5

I have an 1881 Census record for one of my research subjects where he appears as a servant at the local Manor house.

Mark Herber's Ancestral Trails has a section on finding manor house records which is very thorough (obviously) so I have many ideas about where to search. My question is -- when doing a house history, what information would be useful to have in hand before I begin to search all the archives suggested by Herber?

My preliminary research plan includes

  1. Descendancy research for the head of household in the 1881 Census
  2. A search of the British Newspaper Archives for notes about property transfers
  3. A search of historical directories for the house's name and a timeline of its tenants
  4. ???

From prior reading, I already know that this particular family line dies out; the last male of the family was killed in the First World War and is in the village's Roll of Honor.

I don't expect any of the manor house records to be of genealogical interest for the servant's families -- to have them identified as '[name] son of [father]' is a lot to ask -- but if I could get records about how many servants were employed by the house at various times, it would be good for context, and if records turned up which actually listed when people were hired and let go, that would be a great 'lucky dip'.

Suggestions and commentary from your own experiences are welcome, including what search terms were useful when searching archives' catalogs for named house records.

For those who can't resist working the problem, here's the census record in question at Family Search:

  • Household Role Gender Age Birthplace
  • Eliza Bastard Head F 75 Slapton, Devon, England
  • Sarah Bastard Daughter F 44 Slapton, Devon, England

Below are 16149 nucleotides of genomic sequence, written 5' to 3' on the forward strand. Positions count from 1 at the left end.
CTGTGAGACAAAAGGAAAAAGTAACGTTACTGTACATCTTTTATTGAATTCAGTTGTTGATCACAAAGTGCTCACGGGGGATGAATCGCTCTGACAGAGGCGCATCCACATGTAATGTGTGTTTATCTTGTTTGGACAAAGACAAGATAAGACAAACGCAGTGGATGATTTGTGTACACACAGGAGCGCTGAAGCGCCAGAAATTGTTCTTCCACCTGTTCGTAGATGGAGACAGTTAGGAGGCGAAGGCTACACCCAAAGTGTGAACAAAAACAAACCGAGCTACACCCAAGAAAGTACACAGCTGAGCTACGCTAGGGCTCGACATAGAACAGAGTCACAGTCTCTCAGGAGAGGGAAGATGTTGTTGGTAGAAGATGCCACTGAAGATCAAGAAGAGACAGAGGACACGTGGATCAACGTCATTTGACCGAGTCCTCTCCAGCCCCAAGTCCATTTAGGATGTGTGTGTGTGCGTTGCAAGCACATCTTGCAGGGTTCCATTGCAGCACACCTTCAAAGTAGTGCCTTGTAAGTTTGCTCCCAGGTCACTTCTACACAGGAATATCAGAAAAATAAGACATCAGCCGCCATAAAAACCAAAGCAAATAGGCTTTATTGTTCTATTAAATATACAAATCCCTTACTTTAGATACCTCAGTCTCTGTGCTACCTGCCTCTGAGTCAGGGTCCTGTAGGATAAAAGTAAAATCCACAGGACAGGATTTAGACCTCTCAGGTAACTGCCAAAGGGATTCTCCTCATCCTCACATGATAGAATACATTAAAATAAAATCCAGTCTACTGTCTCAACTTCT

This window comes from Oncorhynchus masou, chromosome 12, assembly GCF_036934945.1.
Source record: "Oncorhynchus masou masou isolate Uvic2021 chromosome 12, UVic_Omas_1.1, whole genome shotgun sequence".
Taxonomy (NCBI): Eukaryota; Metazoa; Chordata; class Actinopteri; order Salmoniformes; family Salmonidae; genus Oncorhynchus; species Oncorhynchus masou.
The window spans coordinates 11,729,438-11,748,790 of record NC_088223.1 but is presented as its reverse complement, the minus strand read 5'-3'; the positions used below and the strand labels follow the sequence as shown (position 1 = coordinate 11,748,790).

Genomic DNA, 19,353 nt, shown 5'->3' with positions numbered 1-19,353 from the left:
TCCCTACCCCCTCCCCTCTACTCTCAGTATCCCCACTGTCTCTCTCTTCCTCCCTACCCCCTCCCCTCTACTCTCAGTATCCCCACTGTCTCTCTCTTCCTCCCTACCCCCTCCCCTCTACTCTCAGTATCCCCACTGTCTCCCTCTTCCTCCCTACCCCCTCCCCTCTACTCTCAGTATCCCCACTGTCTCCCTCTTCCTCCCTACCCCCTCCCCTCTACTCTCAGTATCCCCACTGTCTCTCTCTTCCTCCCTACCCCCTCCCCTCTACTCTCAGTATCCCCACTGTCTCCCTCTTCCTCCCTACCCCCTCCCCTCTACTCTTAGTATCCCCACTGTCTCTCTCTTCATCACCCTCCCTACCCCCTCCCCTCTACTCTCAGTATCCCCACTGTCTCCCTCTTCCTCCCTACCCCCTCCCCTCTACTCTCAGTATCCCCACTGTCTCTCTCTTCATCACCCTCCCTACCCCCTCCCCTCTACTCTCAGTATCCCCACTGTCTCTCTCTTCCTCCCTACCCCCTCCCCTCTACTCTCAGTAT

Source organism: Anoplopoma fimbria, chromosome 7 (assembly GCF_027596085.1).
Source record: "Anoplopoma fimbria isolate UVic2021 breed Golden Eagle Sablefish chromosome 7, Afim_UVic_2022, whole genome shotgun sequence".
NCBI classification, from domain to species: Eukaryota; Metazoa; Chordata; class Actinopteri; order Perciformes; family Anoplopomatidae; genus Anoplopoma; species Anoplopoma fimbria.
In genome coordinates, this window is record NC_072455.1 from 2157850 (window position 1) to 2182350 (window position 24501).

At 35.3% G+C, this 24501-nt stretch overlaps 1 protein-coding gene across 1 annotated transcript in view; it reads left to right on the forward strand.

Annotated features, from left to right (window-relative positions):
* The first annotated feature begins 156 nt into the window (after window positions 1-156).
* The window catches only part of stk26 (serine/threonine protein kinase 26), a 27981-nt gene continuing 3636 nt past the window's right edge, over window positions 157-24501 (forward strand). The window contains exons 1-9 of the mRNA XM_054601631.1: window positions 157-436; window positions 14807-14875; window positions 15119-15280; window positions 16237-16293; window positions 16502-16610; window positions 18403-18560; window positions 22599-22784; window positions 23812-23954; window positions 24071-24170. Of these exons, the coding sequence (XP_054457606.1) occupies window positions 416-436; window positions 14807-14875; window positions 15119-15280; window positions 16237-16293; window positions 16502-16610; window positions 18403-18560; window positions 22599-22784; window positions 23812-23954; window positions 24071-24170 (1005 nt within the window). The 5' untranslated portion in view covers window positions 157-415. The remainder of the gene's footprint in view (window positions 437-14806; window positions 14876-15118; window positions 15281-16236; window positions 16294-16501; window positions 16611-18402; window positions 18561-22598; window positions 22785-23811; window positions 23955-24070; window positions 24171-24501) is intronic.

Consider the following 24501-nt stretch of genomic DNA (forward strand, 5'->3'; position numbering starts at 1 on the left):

• Charlotte Randall Servant F 26 Stokenham, Devon, England
  • Arthur Knowles Servant M 18 Slapton, Devon, England

  • Name: Arthur Knowles

  • Age (Original): 18
  • Gender: Male
  • Birth Year: 1863
  • Birthplace: Slapton, Devon, England
  • Relationship to Head of Household: Servant
  • Marital Status: Single
  • Occupation: General Servant
  • Address: Prospect House
  • Event Place: Slapton, Devonshire, England
  • Record Type: Household
  • Affiliate Publication Number: RG11 Piece/Folio: 2180 / 67 Page Number: 3

Edited to add: it may also be useful, or more useful, to have records about the tenants. The 1881 Census is the only record so far where I have an explicit association between Arthur Knowles and the Bastard family. Arthur's occupation in 1891 is 'thatcher', so if they owned thatched cottages they might have been his employer. In a later census (1911) he lists his occupation as "Jobbing Gardener". (In 1901 on Census Day, Arthur and his family are in the USA, so there is no 1901 Census record.)

Morris and Co.'s Commercial Directory and Gazetteer (1870) lists under 'Clergy and Gentry':

Bastard Richard, Esq., Prospect house

Other census records in Slapton with Eliza Bastard born 1805:

In the 1901 Census Mary Bastard is head of household at Prospect House; sister Sarah is still in residence. In the 1911 Census Sarah is head of household at Prospect House.

The larger question of "where might I find a 'lucky dip' apart from newspaper records is perhaps better as a chat topic.

  • In a later census, another 'missing' member of the family turned up as a servant at the Vicarage, whose papers can be seen in one of the other Devon Record Office links. – Jan Murphy Jul 22 '14 at 0:35
  • I think William Bastard's mother Eliza who lives at Oak Hill when William is killed is the daughter of the elder Eliza born 1805/6. On 21 Oct 1856 she marries William Bastard of Coleton, Brixham, the son of William Bastard. Or maybe not. Here's the link to the Slapton parish records at Find My Past: search.findmypast.com/… – Jan Murphy Jul 22 '14 at 2:06
3

If I'm looking into the history of a specific house in England, I'll consult the following sites first (searching by House name and location):

English Heritage to discover if it's listed and get a property description, and (if it is listed) British Listed Buildings to get a map location/satellite/street view. Geograph is also very useful to get a photo.

I'll also consult the Victoria County History to see if the county in question has been covered, and if so, whether the property gets a mention; and any local "buildings record" such as the Devon Historic Environment site.

I'll gather census information from 1841 onwards (and any earlier local censuses if they were taken) and (depending on time period) look for Electoral Register information. Directories such as those at Historical Directories of England can also establish a timeline of occupancy.